Music lessons really are for all ages! Don’t believe us? Think you’re too old to learn? Read on as Dayton, OH teacher Mike H. explains why this is far from the case!
Studies have shown that the younger a child is, the better the chances of starting a successful music education. Children as young as 2 start learning under the Suzuki method and most children have a “window” of opportunity that opens around age 3. Sadly, that window closes around age 10, well past the age where most public schools now begin their instrumental music programs.
But what if you’re an adult who never got to learn the instrument of your dreams? I have talked to people over the years who were trying to encourage their own children to take the opportunities they had not. They were encouraging their children to learn music from a perspective of missed opportunities and the thought that it’s too late for them but not for their child.
Well, it’s never too late to learn a musical instrument! Adults may not realize that now that they’re fully grown with life experience, they are capable of learning an instrument despite the perceived setbacks. They often become bogged down with work schedules, family life and the delicate balance of life. But music lessons later in life have suggested a number of extra benefits such as:
- It can be relaxing and a great way to de-stress.
- Music lessons can help with organization and planning skills.
- Music can enhance your ability to do math and logical calculations
- There are more opportunities than you might realize for public performance
- Learning an instrument later life can act as an obstacle to Alzheimers
I’d like to start at that top of that list and discuss the relaxation benefits of taking music lessons and illustrate a few examples of what that might look like. If you’re like most adults, you already have some sort of activity you enjoy when you get the time whether that be a hobby, or a simple afternoon nap.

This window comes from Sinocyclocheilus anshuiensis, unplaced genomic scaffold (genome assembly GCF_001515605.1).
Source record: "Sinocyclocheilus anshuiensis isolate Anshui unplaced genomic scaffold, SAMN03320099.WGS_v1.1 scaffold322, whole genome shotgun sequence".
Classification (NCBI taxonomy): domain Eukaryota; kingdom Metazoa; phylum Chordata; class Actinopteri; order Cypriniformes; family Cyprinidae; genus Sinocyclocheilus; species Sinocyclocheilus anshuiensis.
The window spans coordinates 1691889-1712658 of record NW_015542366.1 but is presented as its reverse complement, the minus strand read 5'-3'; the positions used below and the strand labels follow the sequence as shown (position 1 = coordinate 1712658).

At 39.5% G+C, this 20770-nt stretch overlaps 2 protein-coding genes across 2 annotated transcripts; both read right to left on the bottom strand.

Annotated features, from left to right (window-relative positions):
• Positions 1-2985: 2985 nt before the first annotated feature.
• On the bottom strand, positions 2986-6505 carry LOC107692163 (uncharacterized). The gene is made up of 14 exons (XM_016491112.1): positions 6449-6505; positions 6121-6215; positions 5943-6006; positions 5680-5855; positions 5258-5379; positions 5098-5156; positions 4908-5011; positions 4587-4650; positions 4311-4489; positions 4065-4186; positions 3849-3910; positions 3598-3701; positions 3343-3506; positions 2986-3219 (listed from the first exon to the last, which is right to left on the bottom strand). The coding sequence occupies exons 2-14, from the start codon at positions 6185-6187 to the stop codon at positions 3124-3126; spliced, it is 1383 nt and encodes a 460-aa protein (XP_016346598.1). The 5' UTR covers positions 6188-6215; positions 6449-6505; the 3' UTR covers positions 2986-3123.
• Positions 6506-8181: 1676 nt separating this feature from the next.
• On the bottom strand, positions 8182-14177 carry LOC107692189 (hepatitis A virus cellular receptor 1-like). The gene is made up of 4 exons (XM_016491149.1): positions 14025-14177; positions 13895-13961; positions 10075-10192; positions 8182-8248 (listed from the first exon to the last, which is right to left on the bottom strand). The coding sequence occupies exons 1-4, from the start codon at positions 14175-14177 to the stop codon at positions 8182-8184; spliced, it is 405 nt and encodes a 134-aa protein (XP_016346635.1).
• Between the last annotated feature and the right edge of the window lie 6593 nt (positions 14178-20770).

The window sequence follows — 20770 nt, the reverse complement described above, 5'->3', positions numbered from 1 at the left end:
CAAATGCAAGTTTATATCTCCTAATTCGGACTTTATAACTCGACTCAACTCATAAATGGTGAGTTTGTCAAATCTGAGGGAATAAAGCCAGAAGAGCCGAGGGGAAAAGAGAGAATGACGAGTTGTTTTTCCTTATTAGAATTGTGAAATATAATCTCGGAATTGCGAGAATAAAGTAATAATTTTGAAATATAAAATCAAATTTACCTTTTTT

Listening to your favorite music has a calming effect. Your blood pressure will drop slightly and your heart rate will actually pace itself to the beat of the song. This is why you prefer hearing up-tempo music while exercising but not necessarily while trying to sleep. But what about playing an instrument? In my experience, this effect is heightened a bit more than just listening, which alone is often done in the background of other activity. In that case, it’s not likely to work at all. When you concentrate on the notes of a melody of a familiar song while playing it yourself, you can hear it come to life and the satisfaction from the hard work and perseverance is more rewarding than simply listening to the song on an iPod. The skills you pick up learning an instrument pay off huge dividends and you may find it’s easier than you think to get started. So drag out your guitar or dust off your old piano and take the first step!
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Mike H. teaches drum, guitar, piano, music recording, music theory, percussion and songwriting lessons in Dayton, OH. He received his Bachelor’s degree in Music Education from Wright State University, and has over 11 years of experience teaching music! Mike joined the TakeLessons team in December 2012. Learn more about Mike, or search for a teacher near you!
Photo by Tulane Public Relations